A major challenge that is often unaddressed by development plans is the governance of extraction by communities closest to a mine or oil and gas field. In most countries, national governments negotiate extraction contracts with companies and collect the revenues, but it is those closest to the extraction site that see their physical and economic landscape change most dramatically. Experience working on local governance issues in resource-rich countries has shown that for a country to fully benefit, subnational governance issues must be addressed.
Based on the key messages in NRGI’s briefing "Owning Up," NRGI and Global Witness recommend seven steps that stakeholders in Myanmar could take to implement the EITI beneficial ownership requirements in a way that increases the potential for concrete improvements in natural resource governance.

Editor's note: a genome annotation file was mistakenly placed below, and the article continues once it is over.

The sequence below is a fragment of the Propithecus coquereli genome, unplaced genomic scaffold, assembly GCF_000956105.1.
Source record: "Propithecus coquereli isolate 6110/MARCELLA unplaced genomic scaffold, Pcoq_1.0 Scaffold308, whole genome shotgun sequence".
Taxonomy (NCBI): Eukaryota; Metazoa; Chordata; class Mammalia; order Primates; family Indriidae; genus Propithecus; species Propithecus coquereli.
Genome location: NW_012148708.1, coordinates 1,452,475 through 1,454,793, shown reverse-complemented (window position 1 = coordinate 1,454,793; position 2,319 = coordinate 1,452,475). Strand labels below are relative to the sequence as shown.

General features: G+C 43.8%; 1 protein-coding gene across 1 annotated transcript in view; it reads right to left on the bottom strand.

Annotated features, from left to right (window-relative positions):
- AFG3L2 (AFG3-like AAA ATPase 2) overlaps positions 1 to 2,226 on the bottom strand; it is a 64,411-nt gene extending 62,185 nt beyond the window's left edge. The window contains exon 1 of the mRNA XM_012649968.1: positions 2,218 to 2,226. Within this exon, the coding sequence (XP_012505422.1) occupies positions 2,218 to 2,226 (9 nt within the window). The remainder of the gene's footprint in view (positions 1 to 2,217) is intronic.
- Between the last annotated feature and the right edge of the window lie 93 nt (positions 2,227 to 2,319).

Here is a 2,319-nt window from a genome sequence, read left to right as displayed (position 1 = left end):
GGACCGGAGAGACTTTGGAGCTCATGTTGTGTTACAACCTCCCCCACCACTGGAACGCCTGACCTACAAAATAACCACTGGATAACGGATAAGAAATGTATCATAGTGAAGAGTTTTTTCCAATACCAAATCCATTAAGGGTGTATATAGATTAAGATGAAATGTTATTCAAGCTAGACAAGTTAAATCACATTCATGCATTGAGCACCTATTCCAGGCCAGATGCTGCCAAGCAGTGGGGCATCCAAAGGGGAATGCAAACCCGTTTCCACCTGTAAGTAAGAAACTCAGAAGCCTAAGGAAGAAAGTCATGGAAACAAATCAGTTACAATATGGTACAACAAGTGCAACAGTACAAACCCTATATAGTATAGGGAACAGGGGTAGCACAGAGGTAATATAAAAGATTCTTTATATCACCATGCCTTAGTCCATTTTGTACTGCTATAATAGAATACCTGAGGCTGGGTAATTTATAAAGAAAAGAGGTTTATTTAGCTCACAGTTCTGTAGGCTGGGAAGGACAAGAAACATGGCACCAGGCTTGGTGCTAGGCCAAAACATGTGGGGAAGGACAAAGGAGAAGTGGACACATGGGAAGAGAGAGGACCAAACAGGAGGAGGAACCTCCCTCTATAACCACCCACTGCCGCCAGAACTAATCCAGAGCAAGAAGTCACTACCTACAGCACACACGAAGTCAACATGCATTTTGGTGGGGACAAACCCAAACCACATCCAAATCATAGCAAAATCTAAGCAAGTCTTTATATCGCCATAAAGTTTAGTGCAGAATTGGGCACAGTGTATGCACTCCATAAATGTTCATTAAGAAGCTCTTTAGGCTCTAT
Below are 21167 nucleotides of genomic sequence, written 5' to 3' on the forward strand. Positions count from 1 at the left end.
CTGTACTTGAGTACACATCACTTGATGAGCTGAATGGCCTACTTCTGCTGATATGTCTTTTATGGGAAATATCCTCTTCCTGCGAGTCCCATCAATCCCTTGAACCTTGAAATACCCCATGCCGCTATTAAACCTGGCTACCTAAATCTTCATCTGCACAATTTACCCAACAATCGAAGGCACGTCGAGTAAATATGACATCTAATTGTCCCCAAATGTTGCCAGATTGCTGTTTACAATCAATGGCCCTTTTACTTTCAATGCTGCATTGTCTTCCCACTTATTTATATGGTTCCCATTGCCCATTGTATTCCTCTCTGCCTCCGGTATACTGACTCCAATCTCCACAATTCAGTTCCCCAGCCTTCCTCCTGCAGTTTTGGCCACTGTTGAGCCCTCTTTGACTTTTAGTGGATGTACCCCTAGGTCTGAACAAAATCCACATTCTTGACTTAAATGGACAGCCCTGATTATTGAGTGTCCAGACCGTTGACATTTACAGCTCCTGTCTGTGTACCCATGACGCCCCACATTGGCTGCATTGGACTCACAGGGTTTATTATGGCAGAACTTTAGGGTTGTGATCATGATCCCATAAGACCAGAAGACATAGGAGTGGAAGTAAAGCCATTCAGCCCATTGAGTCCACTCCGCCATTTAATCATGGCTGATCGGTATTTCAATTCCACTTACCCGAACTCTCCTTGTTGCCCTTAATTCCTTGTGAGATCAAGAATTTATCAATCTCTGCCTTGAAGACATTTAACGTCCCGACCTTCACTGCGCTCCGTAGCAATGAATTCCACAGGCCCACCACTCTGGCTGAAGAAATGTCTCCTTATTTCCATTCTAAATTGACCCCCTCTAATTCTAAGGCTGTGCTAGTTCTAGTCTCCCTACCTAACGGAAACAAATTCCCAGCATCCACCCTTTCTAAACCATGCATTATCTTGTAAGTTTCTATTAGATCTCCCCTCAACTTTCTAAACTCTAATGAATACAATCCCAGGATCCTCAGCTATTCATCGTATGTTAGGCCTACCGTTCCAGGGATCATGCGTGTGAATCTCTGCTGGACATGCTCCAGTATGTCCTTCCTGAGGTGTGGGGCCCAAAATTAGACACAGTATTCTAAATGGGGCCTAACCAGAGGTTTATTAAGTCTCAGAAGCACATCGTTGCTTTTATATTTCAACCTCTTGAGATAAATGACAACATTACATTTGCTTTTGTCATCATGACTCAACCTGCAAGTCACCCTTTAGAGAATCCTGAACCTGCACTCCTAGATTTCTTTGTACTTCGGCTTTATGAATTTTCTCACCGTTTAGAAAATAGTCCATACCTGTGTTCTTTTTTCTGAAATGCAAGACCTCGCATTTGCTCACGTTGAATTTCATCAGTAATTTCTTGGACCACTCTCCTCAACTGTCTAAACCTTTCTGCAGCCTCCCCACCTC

They go by different names and share the same higher principles. Most people do not know they exist, but they are built into every national government, working tirelessly to ensure public resources are collected and spent as they were meant to be.
Considered one of the more democratic countries in Central Asia, the Kyrgyz Republic is also one of the region’s most open economies. Although mainly reliant on foreign aid, transit trade and remittances, gold mining revenues are important to its budget.
Over the past two decades, we have learned a lot about the “resource curse.” Libya in particular finds itself as an unfortunate case study, proving various hypotheses of scholars and policymakers around the subject.